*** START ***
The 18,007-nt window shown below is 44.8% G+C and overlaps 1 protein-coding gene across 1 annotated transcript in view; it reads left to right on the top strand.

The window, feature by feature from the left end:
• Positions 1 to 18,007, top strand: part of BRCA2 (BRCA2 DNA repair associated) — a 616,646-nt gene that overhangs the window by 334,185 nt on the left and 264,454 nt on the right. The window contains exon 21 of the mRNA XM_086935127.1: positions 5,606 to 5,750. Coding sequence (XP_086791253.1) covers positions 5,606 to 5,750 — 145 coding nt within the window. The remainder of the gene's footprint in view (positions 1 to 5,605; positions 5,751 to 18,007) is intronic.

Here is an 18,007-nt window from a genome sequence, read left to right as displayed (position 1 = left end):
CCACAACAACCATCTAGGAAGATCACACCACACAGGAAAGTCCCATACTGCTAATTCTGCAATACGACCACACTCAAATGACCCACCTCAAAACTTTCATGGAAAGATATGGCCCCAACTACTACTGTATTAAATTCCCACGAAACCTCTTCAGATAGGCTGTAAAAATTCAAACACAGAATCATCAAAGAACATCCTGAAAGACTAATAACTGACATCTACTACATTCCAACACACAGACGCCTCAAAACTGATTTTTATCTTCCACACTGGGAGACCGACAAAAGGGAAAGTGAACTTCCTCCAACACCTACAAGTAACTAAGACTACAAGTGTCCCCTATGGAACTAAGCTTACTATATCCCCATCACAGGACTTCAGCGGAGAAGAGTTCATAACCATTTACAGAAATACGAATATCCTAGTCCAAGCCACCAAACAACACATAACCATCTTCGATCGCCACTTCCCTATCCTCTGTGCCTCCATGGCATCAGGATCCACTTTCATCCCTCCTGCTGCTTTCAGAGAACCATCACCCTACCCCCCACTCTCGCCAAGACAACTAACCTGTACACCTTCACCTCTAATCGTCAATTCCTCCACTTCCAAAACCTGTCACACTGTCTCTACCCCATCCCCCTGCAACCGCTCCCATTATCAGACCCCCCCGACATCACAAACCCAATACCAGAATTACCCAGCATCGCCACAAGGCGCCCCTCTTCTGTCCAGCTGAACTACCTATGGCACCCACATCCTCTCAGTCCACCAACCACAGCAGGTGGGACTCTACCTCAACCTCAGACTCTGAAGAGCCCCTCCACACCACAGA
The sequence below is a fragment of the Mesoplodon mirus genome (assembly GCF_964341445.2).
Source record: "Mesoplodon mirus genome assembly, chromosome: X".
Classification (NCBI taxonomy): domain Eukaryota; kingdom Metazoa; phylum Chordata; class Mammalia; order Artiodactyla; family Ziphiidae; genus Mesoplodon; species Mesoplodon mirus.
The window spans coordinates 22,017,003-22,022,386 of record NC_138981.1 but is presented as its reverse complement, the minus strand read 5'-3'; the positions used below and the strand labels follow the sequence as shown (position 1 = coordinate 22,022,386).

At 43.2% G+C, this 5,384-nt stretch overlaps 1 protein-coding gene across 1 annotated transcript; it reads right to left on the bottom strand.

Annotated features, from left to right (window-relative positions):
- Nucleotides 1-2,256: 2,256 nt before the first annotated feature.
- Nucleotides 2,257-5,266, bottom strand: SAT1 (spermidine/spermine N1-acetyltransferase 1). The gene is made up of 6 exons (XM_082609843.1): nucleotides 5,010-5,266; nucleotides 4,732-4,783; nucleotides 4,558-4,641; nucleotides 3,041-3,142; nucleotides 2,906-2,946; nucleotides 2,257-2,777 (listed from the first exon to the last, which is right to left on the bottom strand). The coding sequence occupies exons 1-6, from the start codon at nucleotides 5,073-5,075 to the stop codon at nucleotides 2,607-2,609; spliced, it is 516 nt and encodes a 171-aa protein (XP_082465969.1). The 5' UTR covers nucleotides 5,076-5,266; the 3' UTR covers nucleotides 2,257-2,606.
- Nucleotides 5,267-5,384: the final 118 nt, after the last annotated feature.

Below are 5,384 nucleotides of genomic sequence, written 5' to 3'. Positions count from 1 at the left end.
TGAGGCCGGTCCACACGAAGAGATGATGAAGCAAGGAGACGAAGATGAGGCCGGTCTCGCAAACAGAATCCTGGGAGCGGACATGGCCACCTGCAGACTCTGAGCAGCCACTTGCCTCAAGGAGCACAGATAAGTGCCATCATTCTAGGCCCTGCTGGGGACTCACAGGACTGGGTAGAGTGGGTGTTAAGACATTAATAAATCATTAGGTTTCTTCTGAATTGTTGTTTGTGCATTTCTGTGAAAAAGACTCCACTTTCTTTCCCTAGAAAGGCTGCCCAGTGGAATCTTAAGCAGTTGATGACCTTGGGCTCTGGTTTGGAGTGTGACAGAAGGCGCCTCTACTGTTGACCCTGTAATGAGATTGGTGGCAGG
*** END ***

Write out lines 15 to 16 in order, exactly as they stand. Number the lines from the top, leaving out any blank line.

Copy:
Below are 5,384 nucleotides of genomic sequence, written 5' to 3'. Positions count from 1 at the left end.
TGAGGCCGGTCCACACGAAGAGATGATGAAGCAAGGAGACGAAGATGAGGCCGGTCTCGCAAACAGAATCCTGGGAGCGGACATGGCCACCTGCAGACTCTGAGCAGCCACTTGCCTCAAGGAGCACAGATAAGTGCCATCATTCTAGGCCCTGCTGGGGACTCACAGGACTGGGTAGAGTGGGTGTTAAGACATTAATAAATCATTAGGTTTCTTCTGAATTGTTGTTTGTGCATTTCTGTGAAAAAGACTCCACTTTCTTTCCCTAGAAAGGCTGCCCAGTGGAATCTTAAGCAGTTGATGACCTTGGGCTCTGGTTTGGAGTGTGACAGAAGGCGCCTCTACTGTTGACCCTGTAATGAGATTGGTGGCAGG